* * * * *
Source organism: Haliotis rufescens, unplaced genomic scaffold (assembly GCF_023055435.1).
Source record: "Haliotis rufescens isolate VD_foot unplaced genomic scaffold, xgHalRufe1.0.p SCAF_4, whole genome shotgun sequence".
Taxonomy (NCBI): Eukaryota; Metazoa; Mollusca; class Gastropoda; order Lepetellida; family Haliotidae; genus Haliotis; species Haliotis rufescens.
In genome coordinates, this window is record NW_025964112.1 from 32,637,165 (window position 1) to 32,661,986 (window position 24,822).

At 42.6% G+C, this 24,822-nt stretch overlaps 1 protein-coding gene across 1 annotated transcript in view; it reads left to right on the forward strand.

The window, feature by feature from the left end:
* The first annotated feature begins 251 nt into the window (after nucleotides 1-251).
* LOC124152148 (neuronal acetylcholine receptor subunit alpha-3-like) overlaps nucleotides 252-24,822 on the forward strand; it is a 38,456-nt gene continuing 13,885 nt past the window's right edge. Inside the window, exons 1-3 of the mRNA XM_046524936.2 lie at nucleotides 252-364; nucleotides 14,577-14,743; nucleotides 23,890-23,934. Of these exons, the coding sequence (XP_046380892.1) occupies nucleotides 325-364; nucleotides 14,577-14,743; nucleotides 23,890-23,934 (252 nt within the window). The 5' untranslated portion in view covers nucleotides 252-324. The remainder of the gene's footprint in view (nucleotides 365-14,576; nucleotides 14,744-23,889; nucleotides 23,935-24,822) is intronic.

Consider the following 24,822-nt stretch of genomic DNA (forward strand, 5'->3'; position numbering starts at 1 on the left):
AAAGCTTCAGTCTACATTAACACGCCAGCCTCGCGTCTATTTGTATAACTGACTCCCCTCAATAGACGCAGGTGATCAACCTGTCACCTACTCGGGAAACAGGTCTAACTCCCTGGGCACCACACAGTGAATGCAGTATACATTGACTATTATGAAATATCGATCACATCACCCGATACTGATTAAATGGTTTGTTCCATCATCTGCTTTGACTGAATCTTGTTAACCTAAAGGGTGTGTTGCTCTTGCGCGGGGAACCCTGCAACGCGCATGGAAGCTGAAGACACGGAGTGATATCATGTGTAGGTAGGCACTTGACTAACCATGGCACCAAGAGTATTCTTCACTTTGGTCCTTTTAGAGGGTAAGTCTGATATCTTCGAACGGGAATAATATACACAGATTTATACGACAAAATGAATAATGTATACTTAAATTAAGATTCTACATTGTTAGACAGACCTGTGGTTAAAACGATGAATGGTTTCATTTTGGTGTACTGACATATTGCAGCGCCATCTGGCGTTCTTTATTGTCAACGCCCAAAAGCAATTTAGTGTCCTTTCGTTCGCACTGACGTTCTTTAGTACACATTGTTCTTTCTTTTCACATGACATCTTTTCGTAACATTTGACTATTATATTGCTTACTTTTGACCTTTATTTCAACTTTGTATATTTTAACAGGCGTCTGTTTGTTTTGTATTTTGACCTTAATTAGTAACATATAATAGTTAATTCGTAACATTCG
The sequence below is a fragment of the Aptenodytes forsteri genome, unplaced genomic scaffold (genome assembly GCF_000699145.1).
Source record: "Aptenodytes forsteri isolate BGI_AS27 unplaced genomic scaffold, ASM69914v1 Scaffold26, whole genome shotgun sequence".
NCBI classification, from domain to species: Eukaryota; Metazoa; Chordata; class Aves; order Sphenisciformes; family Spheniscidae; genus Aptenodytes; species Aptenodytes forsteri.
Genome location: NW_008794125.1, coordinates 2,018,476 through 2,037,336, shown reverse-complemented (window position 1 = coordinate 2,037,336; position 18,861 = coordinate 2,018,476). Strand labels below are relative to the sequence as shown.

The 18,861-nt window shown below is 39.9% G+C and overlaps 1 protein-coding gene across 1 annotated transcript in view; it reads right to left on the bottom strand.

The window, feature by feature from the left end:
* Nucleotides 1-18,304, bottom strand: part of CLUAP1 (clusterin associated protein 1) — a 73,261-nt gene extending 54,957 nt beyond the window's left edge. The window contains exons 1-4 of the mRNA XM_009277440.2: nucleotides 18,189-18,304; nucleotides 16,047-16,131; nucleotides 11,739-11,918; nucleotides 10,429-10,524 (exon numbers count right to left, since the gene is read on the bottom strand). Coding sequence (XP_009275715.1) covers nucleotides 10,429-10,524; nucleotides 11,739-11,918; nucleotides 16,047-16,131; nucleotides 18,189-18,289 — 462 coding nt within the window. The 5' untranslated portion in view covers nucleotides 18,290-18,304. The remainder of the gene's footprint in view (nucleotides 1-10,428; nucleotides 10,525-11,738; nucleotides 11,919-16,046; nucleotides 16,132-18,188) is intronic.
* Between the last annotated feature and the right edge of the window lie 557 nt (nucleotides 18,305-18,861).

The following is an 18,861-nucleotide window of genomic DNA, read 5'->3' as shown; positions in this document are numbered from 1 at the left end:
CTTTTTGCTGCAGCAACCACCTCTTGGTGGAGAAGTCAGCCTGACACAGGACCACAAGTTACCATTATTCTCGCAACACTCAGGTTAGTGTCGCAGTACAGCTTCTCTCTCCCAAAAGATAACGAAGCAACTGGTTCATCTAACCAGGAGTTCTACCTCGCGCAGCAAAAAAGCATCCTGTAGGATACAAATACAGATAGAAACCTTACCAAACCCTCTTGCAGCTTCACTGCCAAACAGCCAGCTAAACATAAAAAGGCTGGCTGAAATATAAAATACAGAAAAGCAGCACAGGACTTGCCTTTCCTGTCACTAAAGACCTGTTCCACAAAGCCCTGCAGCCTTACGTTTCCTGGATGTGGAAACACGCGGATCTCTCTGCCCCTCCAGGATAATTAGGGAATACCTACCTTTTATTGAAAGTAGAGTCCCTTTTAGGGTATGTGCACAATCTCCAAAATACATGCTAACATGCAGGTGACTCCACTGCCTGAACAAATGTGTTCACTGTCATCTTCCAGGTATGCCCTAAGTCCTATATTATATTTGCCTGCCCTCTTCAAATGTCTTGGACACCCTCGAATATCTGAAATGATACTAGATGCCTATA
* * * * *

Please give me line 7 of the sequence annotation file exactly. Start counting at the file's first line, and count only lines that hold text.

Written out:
* The first annotated feature begins 251 nt into the window (after nucleotides 1-251).